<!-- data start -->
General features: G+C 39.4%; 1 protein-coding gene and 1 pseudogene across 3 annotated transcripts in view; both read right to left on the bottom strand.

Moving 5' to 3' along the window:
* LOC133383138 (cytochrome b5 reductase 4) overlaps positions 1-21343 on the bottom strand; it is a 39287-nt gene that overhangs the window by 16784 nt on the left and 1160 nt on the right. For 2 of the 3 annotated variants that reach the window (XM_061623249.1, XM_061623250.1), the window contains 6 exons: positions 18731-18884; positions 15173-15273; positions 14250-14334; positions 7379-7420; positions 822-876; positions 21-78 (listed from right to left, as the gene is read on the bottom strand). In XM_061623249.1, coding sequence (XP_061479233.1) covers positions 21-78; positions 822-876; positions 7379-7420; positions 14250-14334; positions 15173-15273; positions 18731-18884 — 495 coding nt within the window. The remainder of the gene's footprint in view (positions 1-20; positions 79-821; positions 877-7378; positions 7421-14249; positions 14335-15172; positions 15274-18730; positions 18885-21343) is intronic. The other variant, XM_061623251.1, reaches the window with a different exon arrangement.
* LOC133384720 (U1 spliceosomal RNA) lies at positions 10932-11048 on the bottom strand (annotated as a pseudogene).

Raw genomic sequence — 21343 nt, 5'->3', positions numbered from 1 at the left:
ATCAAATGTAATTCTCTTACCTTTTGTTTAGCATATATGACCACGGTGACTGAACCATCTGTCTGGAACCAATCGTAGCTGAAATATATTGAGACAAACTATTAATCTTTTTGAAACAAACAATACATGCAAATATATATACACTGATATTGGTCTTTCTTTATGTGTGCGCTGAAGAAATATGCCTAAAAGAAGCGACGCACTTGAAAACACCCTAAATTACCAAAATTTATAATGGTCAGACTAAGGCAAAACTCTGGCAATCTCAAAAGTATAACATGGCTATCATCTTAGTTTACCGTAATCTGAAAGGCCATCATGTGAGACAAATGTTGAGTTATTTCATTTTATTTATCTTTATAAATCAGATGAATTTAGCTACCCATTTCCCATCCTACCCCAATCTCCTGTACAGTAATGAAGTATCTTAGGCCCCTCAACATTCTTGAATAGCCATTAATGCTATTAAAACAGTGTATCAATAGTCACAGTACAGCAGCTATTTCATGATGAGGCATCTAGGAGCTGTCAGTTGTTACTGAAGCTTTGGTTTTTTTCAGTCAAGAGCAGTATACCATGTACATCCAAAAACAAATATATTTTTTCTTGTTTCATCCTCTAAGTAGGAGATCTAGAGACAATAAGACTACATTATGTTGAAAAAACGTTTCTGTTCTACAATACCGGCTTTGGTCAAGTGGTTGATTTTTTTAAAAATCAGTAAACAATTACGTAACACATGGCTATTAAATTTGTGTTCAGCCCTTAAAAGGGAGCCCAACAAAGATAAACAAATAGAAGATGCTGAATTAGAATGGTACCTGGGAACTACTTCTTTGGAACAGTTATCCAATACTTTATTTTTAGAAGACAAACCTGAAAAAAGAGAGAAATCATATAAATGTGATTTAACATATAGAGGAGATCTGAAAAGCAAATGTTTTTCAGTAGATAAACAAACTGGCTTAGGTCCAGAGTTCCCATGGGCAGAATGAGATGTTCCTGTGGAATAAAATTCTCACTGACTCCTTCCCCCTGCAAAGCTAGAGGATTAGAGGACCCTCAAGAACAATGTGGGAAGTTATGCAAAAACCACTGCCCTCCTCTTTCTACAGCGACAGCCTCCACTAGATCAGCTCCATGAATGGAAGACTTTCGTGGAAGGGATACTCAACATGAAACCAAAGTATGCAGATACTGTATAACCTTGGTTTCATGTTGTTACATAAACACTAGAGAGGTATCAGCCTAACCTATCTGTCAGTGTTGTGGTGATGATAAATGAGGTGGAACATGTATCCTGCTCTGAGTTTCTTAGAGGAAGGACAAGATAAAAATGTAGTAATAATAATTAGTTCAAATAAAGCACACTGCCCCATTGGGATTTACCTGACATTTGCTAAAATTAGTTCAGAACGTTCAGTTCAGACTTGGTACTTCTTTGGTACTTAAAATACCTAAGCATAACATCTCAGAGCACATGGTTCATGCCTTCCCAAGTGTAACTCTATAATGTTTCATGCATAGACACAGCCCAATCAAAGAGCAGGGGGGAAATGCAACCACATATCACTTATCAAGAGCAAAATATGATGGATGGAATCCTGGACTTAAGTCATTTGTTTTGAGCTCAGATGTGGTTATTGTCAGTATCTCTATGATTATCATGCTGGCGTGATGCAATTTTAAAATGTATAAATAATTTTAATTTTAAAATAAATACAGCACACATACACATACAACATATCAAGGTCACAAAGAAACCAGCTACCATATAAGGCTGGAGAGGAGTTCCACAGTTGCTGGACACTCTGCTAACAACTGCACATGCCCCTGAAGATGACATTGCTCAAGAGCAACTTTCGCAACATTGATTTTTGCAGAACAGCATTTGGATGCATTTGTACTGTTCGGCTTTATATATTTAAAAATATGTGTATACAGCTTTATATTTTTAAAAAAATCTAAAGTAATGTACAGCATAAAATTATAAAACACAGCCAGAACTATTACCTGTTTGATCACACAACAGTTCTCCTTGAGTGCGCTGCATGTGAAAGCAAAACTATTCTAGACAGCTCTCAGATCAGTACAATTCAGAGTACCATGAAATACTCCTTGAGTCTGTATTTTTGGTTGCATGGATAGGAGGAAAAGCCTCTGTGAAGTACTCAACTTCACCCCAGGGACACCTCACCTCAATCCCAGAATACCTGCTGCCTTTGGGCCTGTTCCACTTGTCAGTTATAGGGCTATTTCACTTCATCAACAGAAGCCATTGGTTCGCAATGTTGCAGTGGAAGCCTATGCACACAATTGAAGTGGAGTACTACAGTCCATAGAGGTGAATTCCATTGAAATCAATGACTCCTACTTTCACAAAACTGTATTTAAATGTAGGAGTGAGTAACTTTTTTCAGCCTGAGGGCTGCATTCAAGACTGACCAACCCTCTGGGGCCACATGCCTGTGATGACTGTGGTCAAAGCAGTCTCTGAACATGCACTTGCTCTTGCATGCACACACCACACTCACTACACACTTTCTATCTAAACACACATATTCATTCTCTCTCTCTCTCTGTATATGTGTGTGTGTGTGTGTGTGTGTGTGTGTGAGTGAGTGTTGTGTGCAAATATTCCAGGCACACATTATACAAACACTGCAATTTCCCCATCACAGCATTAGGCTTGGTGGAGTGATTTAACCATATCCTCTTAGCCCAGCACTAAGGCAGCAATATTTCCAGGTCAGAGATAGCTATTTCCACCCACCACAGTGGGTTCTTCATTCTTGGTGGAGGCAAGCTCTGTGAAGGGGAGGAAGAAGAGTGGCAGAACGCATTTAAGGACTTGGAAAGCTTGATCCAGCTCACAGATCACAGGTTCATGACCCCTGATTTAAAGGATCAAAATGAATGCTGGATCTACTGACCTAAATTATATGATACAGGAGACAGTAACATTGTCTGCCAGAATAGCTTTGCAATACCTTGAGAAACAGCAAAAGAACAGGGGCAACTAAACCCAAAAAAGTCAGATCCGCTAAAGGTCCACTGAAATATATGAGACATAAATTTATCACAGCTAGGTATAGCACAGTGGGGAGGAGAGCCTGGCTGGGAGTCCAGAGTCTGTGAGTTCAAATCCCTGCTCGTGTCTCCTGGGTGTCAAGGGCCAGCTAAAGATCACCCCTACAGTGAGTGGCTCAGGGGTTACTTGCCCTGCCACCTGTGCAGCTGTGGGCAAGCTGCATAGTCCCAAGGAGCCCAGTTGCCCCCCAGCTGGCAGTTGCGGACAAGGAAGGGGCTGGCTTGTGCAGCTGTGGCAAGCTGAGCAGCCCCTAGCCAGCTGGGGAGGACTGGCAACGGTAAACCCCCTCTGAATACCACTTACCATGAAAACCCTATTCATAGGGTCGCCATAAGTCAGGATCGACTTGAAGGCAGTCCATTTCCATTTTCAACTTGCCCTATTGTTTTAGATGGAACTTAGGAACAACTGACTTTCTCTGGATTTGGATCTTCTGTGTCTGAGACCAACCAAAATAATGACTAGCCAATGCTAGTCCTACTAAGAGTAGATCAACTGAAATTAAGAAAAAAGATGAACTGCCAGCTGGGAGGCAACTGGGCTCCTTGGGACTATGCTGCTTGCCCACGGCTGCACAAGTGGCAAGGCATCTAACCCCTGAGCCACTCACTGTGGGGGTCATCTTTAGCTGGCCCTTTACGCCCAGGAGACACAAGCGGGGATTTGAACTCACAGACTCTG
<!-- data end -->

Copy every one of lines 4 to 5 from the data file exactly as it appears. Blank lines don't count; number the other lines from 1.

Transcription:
* LOC133384720 (U1 spliceosomal RNA) lies at positions 10932-11048 on the bottom strand (annotated as a pseudogene).

Raw genomic sequence — 21343 nt, 5'->3', positions numbered from 1 at the left: